On top of the box on the left you can see the doll I originally made for the blue book - but her hair is just way too big and obscures the city. Hanging on the clothesline is a ripped off piece of the blanket my mum made for my cot when I was a baby (yes.. a security blanket - I call it Brown Rug), then there's a papier mache dress that I made, and then Jesse's and my Magic Token. We found it in the park and had such a beautiful game of making magical spells with it - I put it up to remind me of the good times and feeling like I'm a wonderful mama. Then there's the bunny Cal made me. And finally a tiny framed picture of my beloved grandmother, Moo, who died when I was pregnant with Jesse.
I try to keep my desk as a shrine to what's important to me... but of course it doesn't always look like this. Picture it with piles of bills to pay, admin to get to, contracts to sign, orders for books to send off.. and you'll know how it normally looks!
I've been planning to make this piece for over six months now, but I just couldn't find the right dolls, the right boxes, the right anything. My darling friend Jenine gave me a copy of the catalog from Julie Arkell's exhibition, Home, and I was SO INSPIRED I committed again to working out how to do this piece.
I found two dolls I had that were too big for any of the boxes, and decided they would go together. (I needed a doll with weird hair - and I had one that I made ages ago but frankly I think she's ugly, and that was putting me off. I ditched her and focussed instead on a doll that was bald with a weird patch of velcro at the top of her head.) I made the box out of scrap timber I had left over from The Grimstones, and then I was up and running. My sister Cal told me she'd love to do more art with me, so we sat down together to work on this over two separate sessions. I had gathered together everything I needed in a kind of kit, along with a drawing of how it was all to fit together. We worked and gossipped for hours, having the best time. Cal papier-mache'd the box with the paper I had cut out from the book I posted in my previous entry, and she painted the dolls, handing them to me so I could do the faces. She also made the incredible cones of hair for the mama - I love them! I made the rest of the stuff.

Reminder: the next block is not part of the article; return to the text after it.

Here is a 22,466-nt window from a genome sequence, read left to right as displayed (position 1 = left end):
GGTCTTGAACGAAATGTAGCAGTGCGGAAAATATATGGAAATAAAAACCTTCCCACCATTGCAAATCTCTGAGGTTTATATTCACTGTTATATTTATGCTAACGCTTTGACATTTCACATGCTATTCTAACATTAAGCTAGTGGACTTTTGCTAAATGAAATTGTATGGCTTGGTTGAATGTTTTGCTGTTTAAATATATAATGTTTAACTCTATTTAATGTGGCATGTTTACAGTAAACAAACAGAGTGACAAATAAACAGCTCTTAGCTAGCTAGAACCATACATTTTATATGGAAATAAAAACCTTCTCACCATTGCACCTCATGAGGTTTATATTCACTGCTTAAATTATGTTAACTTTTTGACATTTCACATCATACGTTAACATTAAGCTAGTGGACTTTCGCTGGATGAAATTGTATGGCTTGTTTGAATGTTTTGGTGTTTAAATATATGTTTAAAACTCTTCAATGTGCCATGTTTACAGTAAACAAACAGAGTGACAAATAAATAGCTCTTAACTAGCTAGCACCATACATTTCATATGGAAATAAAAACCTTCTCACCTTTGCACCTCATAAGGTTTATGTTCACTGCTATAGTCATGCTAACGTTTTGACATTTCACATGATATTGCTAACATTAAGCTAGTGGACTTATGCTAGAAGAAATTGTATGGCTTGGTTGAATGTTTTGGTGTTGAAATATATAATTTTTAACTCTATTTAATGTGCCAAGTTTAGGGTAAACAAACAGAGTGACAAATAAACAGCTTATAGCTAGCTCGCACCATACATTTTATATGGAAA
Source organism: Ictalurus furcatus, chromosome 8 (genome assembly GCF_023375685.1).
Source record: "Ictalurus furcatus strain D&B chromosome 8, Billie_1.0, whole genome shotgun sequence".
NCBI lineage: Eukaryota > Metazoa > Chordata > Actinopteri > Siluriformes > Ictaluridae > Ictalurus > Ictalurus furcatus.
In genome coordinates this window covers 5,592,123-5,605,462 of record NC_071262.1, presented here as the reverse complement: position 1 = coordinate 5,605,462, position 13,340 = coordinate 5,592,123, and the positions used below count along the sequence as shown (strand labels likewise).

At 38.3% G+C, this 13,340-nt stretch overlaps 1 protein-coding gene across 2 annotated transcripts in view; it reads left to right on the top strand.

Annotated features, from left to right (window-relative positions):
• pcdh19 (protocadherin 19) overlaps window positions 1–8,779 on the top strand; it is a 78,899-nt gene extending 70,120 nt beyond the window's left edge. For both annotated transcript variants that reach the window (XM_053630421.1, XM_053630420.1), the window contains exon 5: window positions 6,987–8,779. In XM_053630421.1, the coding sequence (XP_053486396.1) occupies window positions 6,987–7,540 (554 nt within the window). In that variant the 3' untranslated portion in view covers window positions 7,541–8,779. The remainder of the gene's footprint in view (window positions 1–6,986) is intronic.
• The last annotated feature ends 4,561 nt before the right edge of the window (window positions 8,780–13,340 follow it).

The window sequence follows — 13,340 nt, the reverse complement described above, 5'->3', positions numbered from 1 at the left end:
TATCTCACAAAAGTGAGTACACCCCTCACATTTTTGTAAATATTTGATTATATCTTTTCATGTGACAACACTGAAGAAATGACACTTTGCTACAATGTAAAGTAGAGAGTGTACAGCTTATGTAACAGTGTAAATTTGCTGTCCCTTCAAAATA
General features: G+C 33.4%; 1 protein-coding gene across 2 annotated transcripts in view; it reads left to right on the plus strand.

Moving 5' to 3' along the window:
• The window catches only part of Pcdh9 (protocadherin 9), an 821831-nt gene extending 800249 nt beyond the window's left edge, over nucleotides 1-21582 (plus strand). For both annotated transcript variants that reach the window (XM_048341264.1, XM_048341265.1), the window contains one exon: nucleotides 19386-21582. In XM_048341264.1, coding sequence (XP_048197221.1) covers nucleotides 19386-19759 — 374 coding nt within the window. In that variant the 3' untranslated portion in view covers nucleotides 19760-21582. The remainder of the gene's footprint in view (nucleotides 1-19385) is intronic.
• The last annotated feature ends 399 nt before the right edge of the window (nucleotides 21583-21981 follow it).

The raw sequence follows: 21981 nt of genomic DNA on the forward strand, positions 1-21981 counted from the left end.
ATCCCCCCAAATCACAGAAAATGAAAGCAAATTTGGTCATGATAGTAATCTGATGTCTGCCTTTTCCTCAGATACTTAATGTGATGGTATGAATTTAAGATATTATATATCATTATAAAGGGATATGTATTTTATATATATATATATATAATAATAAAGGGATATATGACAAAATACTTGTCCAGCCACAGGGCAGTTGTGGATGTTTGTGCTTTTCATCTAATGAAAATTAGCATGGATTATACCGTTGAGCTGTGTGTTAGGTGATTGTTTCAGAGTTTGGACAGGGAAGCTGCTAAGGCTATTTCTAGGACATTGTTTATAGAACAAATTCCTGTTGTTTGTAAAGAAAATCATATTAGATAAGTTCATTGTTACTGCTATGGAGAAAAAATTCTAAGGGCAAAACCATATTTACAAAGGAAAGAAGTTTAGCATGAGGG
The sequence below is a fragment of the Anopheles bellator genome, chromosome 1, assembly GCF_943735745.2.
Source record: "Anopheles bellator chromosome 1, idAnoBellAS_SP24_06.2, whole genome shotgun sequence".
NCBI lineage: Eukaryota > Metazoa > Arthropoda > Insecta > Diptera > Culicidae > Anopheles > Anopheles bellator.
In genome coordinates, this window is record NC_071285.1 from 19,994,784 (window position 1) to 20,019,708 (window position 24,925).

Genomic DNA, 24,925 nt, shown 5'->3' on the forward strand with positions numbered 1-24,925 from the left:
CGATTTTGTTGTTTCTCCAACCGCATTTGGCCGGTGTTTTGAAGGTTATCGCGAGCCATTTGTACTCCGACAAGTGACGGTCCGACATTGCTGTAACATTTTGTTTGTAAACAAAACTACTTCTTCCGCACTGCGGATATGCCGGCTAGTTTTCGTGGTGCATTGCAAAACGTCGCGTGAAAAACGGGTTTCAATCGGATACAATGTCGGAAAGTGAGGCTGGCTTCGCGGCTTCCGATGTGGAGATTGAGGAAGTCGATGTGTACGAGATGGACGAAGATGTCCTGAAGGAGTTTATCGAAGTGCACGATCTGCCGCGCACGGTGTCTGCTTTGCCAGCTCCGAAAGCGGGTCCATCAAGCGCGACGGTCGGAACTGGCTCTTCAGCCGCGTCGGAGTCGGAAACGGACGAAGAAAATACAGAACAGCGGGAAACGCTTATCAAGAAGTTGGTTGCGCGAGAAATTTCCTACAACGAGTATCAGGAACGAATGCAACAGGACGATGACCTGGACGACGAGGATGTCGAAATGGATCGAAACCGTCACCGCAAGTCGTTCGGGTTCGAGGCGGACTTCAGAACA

As we were winding up, I showed Cal the catalog from Home and she too was incredibly inspired. Immediately she made a tiny bunny, which you can see in the hand of the mama in the box. I am so delighted with the bunny I am absolutely in love!
A few close ups:
Isn't the bunny the most adorable thing you've ever seen? My sister is SO clever!
In case you weren't sure, this piece expresses my experience of choosing to parent in a way that seems to be rather different from the way most people around me are doing it. I might not have gorgeous text cones on my head but I do have dreadlocks and people do find them rather inappropriate for a mother.
I started this art installation back in March. I got a book from the op shop which I cut into to make a hollow. On the page at the back I added gesso and water colour paint to partially obscure the text, and then drew my picture of the city. It's no particular city but you can see buildings from Melbourne in here - note the Victorian Arts Centre! There is supposed to be a doll standing at the front, and I was planning to have a rusted out ruined toy car too. But I'm having trouble finding the right doll and the right car. I got the perfect car but it's really a bit big to fit. I painted a doll from an op shop, but she has too much hair and it covers too much of the picture. But I feel the need to post this any way, even though it's a work in progress. I'll post another photo when I've finally resolved the doll and car problems!